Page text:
Ghost Town

This is an article called A Ghost Town Burns Down (Finding Freedom in Hurricane Frances) that an acquaintance of mine, Hurley employee Jamie Tworkowski, wrote in the aftermath of Hurricane Frances. And while there have been no hurricanes or fires in my life lately, the season of spring usually hits me like a ton of bricks with new life and new possibilities… and this spring has been more filled with that feeling than usual. All that to say, this article has been resenating with me lately on a few levels (nothing overt, don’t read into it too much), so I thought i’d share

“Burn down the ghost town”. Early last week, those words started filling up the pages of my journal. It was a song. It was a prayer. Hurricane Frances was hundreds of miles away but the winds of change were beginning to blow. Those words seemed to find me all week long. I didn’t understand it but I knew of a place in me filled with memories of sin and regret, a place that couldn’t completely accept the promises of forgiveness and freedom.

For the last two years, I have shared an amazing office with two of my best friends. It is a second floor apartment on A1A in Satellite Beach, Florida; one of the few places where the view is the ocean rather than a condo. The three of us handle sales and marketing for Hurley International in Florida. We are surfers, and on good days, we can see the waves from our desks. Our office is full of color and we work surrounded by art, media, clothing and music we connect with. We get a lot of visitors and they are constantly reminding us how good we have it.

Saturday night, this office burned to the ground. As Hurricane Frances came ashore, a transformer exploded and our building quickly went down in the flames of an electrical fire. Firefighters could do nothing in the 90 mph wind and heavy rain. In terms of our jobs, we lost nearly everything.

Yesterday, I shared this story with someone who I don’t know very well. He seemed shocked that I could tell it with a smile. Through the eyes of work and the world, there isn’t much reason to. But for me, this has been a powerful picture of redemption. It is a reminder of God’s unfailing fight for my freedom. This is my story of finally letting go of the pain of the past and embracing joy in the promise of new life. 

You see, I quietly hated that office. It was a prison filled with memories of sin and regret. A constant reminder of the chains of a selfish life. I gave my heart away in there; to a fear-bred stress that I called “working hard”, and to a broken relationship with a young woman who I don’t know today. We broke up last November and I quickly began to feel the weight of my sin, the haunting taste of deep regret.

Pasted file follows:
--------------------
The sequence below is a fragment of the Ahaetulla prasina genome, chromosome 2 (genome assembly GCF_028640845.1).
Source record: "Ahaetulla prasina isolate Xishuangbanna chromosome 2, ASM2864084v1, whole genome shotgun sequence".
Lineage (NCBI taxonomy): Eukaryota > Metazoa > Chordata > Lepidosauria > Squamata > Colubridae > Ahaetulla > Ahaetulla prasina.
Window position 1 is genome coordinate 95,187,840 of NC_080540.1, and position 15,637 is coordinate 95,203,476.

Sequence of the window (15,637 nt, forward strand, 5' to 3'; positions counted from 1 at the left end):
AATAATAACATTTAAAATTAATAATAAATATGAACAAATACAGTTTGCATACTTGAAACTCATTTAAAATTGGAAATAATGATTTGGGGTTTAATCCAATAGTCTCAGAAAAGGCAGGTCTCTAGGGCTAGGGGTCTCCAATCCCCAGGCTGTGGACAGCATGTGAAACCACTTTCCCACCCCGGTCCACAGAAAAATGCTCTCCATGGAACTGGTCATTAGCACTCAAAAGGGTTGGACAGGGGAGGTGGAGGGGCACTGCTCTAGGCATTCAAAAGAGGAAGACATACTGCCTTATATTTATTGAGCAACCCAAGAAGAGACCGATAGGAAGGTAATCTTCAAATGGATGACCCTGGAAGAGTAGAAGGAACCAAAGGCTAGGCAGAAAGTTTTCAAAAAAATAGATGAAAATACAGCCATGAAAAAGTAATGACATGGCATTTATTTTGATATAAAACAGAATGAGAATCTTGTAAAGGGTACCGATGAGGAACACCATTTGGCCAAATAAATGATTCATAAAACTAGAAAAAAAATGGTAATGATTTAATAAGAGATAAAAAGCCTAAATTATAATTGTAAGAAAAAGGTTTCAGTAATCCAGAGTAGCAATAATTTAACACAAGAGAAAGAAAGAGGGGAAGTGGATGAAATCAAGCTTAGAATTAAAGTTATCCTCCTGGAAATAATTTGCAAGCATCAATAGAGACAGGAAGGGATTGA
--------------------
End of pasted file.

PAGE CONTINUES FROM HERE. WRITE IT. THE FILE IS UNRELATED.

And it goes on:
I believe in forgiveness. I know the Gospels. I believe that God’s grace covers me, that Jesus took my sins to the cross. I suppose that the greater challenge may be found in forgiving myself, believing that the past can be left behind. My prayer has been one of freedom; one of new beginnings.

Fire is an extreme. It is a metaphor we connect with. Thankfully, God doesn’t literally burn down all the buildings that we associate with pain and sin. (My new friend Aaron reminded me that there wouldn’t be much left standing). But I am thankful that He let it happen this once in my life, that He let it go to that extreme. All the late nights of stress and lust and pain burned Saturday night. I am again reminded of God’s amazing love; His power to heal and forgive and redeem. 

My favorite songs are anthems; love songs and fight songs about the way things should be. I’ve heard Switchfoot’s Dare You to Move five hundred times and it still gets me. It is a prayer and a challenge that makes me cry and wakes me up. And many of my favorite words have come from writer John Eldredge. He has set free in me the amazing possibility that the man I want to be is a little boy who might lead and serve and fight and love. 

Perhaps your prayers and your dreams feel crazy. My guess is that they’re not. Picture Lord of the Rings. That is basically my head and my heart. There’s a king and a kingdom, a princess, storms and fires and swords. A little crazy, right? My guess is that I am not alone. I am learning that the words of fairy tales and war stories are for all of us. Things are simply this serious. 

We have an enemy who would tell us that our hearts belong in prisons and places full of ghosts. It is a lie. The truth is that we are more loved than we will ever know. We are offered freedom in a Father and King who forgives and makes all things new. May He continue to burn down the ghost towns in all of us. And may His kingdom come as we smile at the stories.